Correlation and Application of Statistics to Problems of Heredity 117
woman would have on the average 4.73 nephews and 5.12 nieces. The later generation seems to give a slightly smaller family than the earlier generation. Since the families include only those who have reached adult age, and the infant death-rate was certainly greater in the older generation, the decrease in size of family is probably larger than appears. The calculations show that an individual has on the average about one fertile relative in each specific type of kinship. Galton now says that he proposes to make "the reasonable and approximate assumption" that "the number of fertile individuals is not grossly different to that of those who live long enough to have an opportunity of distinguishing themselves".... "Thus if a group of 100 men had between them 20 noteworthy paternal uncles it will be assumed that the total number of their paternal uncles who reached mature age was about 100, making the intensity of success as 20 to 100 or as I to 5. This method of roughly evading the serious difficulty arising from ignorance of the true values in the individual cases is quite legitimate, and close enough for present purposes" (p. xxxiii).
The argument is not easy to follow. Galton, for example, has (p. xxx) shown that the number of paternal uncles who survived childhood in the case of 100 F.R.S.'s is 228, and he now says we must consider this as only 100, and so we see the above number reduced to less than one half. But I think he is contrasting those who survived childhood with those who lived long enough to have an opportunity of distinguishing themselves. He considers that only one individual in each grade of kinship can on the average be fertile in a stable community, and such an individual would probably live to an age at which he would have had an opportunity of distinguishing himself. But it is difficult to see why those who have an opportunity of distinguishing themselves are limited to the fertile. The unmarried uncle may equally with the married have a chance of distinguishing himself. Assuming that "survived childhood" meant to the Royal Society Fellows the surviving 15 years of age -and Galton refers to competitive success at school-and that by 40 years any man has had an opportunity of distinguishing himself, then only some 5 of those alive at 15 are dead before 40. Thus our 228 paternal uncles would scarcely be reduced to 182 if they had died at the rate of the total average community. Probably their lives were considerably better than the average, and it would be safe to suppose nearly 200 lived to forty years. This is 100 °/o more than Galton proposes to take. I should therefore be prepared to double Galton's number of candidates for distinction in each collateral grade of kinship* (but this will not affect his conclusions, if we are discussing only relative, not absolute degrees of noteworthiness) and to suppose the same number of relatives in each grade, which is approximately true (see our p. 107).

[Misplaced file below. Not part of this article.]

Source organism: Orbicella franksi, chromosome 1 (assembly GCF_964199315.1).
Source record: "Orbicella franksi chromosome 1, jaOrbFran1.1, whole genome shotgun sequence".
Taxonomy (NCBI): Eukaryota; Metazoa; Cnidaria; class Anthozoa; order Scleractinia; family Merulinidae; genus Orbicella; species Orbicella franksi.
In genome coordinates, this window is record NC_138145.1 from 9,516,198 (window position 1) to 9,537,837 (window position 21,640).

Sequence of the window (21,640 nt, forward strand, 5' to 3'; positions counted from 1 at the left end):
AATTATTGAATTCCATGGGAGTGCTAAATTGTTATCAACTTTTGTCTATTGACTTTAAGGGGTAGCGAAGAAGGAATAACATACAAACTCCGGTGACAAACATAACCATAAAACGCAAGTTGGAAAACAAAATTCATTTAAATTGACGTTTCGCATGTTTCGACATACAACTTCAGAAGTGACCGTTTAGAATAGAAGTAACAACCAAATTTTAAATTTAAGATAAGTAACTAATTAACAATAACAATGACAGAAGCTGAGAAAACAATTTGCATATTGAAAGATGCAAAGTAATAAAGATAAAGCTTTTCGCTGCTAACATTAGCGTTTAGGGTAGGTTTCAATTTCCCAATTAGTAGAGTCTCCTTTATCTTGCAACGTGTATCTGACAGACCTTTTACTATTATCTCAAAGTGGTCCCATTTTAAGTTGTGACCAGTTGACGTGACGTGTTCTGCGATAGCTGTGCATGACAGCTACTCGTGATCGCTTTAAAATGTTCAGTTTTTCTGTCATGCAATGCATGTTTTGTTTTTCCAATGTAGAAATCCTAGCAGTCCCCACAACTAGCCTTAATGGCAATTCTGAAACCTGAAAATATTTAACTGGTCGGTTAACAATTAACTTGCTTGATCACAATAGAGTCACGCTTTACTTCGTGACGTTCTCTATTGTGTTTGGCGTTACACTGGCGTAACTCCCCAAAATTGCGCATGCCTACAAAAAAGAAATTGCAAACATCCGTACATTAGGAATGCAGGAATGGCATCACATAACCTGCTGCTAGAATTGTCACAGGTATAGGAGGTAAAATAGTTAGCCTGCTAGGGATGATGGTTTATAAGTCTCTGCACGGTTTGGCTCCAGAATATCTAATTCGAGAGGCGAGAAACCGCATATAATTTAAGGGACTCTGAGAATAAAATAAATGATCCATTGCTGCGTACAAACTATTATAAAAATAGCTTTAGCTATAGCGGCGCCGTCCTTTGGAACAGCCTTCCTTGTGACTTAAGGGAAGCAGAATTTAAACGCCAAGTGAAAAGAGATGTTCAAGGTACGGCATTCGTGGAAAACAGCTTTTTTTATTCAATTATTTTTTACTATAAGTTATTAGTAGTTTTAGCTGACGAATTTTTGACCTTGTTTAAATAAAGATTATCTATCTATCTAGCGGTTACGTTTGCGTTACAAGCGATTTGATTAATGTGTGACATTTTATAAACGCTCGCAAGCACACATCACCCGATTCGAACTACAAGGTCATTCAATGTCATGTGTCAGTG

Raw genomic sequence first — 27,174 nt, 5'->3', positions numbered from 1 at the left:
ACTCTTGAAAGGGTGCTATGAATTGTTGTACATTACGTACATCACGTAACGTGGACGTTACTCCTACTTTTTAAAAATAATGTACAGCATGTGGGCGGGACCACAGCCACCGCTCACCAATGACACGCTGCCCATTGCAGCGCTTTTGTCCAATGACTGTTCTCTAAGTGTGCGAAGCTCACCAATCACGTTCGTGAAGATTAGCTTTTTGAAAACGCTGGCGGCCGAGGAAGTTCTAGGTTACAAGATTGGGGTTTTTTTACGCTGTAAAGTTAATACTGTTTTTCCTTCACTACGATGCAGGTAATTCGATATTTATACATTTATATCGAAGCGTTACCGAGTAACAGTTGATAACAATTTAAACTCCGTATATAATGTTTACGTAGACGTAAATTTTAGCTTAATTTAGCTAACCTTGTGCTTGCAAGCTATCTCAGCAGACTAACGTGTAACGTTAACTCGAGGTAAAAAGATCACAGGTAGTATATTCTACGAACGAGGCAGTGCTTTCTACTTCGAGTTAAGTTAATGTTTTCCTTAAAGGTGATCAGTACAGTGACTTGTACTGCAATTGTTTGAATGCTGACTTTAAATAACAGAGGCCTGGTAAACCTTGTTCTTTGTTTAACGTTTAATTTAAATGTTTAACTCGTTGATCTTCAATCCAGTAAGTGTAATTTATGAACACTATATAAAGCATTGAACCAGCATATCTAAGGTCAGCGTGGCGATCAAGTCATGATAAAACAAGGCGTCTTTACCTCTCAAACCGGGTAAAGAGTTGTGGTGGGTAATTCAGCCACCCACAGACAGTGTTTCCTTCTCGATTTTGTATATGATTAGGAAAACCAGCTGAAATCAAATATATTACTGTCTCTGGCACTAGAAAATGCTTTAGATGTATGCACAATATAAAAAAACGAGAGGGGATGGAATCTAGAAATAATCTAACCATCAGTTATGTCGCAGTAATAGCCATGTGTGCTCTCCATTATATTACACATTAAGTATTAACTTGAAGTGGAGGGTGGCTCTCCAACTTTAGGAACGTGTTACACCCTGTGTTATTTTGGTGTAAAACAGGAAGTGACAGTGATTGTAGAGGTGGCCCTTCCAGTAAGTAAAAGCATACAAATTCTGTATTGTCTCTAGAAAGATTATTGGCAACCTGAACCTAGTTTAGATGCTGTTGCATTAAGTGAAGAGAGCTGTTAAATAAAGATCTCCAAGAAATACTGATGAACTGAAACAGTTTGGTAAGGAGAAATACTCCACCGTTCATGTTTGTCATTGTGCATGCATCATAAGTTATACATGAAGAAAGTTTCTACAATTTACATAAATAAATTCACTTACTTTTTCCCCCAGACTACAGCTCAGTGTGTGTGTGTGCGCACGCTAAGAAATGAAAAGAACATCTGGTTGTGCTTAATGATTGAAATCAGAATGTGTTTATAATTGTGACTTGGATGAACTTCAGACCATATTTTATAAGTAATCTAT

In Chapter VIII Galton limits his inquiry to males. He says that:
"Women have sometimes been accredited in these returns by a member of their own family circle, as being gifted with powers at least equal to those of their distinguished brothers, but definite facts in corroboration of such estimates were rarely supplied." (p. xxxiv.)
* This does not apply to the direct line, in which the number who lived to bear offspring is known exactly. Of course any direct ancestor may have died without reaching the age when he could obtain noteworthiness, but Galton does not consider the effect of this.